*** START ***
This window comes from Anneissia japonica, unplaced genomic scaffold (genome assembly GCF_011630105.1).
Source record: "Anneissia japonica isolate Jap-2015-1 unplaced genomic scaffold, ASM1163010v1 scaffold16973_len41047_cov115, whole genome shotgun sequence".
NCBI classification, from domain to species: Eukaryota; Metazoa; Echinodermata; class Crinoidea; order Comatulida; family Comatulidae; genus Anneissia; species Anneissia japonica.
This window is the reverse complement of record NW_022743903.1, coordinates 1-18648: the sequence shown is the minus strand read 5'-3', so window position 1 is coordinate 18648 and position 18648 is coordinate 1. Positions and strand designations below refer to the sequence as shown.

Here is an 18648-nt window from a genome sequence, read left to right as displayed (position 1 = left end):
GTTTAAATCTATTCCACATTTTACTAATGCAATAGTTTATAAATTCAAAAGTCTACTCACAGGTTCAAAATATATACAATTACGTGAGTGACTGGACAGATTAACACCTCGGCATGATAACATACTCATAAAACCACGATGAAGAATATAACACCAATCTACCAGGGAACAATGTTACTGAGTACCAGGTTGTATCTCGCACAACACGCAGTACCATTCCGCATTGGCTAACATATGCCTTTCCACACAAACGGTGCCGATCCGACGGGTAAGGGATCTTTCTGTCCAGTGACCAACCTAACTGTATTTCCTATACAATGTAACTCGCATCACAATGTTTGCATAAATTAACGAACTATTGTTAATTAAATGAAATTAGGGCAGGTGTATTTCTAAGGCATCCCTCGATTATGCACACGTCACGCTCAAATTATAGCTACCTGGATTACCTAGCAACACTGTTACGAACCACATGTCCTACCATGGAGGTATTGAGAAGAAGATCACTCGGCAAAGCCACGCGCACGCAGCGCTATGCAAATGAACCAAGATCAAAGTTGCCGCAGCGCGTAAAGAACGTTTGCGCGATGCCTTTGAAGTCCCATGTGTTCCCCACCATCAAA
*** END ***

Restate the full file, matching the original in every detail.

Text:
This window comes from Anneissia japonica, unplaced genomic scaffold (genome assembly GCF_011630105.1).
Source record: "Anneissia japonica isolate Jap-2015-1 unplaced genomic scaffold, ASM1163010v1 scaffold16973_len41047_cov115, whole genome shotgun sequence".
NCBI classification, from domain to species: Eukaryota; Metazoa; Echinodermata; class Crinoidea; order Comatulida; family Comatulidae; genus Anneissia; species Anneissia japonica.
This window is the reverse complement of record NW_022743903.1, coordinates 1-18648: the sequence shown is the minus strand read 5'-3', so window position 1 is coordinate 18648 and position 18648 is coordinate 1. Positions and strand designations below refer to the sequence as shown.

Here is an 18648-nt window from a genome sequence, read left to right as displayed (position 1 = left end):
GTTTAAATCTATTCCACATTTTACTAATGCAATAGTTTATAAATTCAAAAGTCTACTCACAGGTTCAAAATATATACAATTACGTGAGTGACTGGACAGATTAACACCTCGGCATGATAACATACTCATAAAACCACGATGAAGAATATAACACCAATCTACCAGGGAACAATGTTACTGAGTACCAGGTTGTATCTCGCACAACACGCAGTACCATTCCGCATTGGCTAACATATGCCTTTCCACACAAACGGTGCCGATCCGACGGGTAAGGGATCTTTCTGTCCAGTGACCAACCTAACTGTATTTCCTATACAATGTAACTCGCATCACAATGTTTGCATAAATTAACGAACTATTGTTAATTAAATGAAATTAGGGCAGGTGTATTTCTAAGGCATCCCTCGATTATGCACACGTCACGCTCAAATTATAGCTACCTGGATTACCTAGCAACACTGTTACGAACCACATGTCCTACCATGGAGGTATTGAGAAGAAGATCACTCGGCAAAGCCACGCGCACGCAGCGCTATGCAAATGAACCAAGATCAAAGTTGCCGCAGCGCGTAAAGAACGTTTGCGCGATGCCTTTGAAGTCCCATGTGTTCCCCACCATCAAA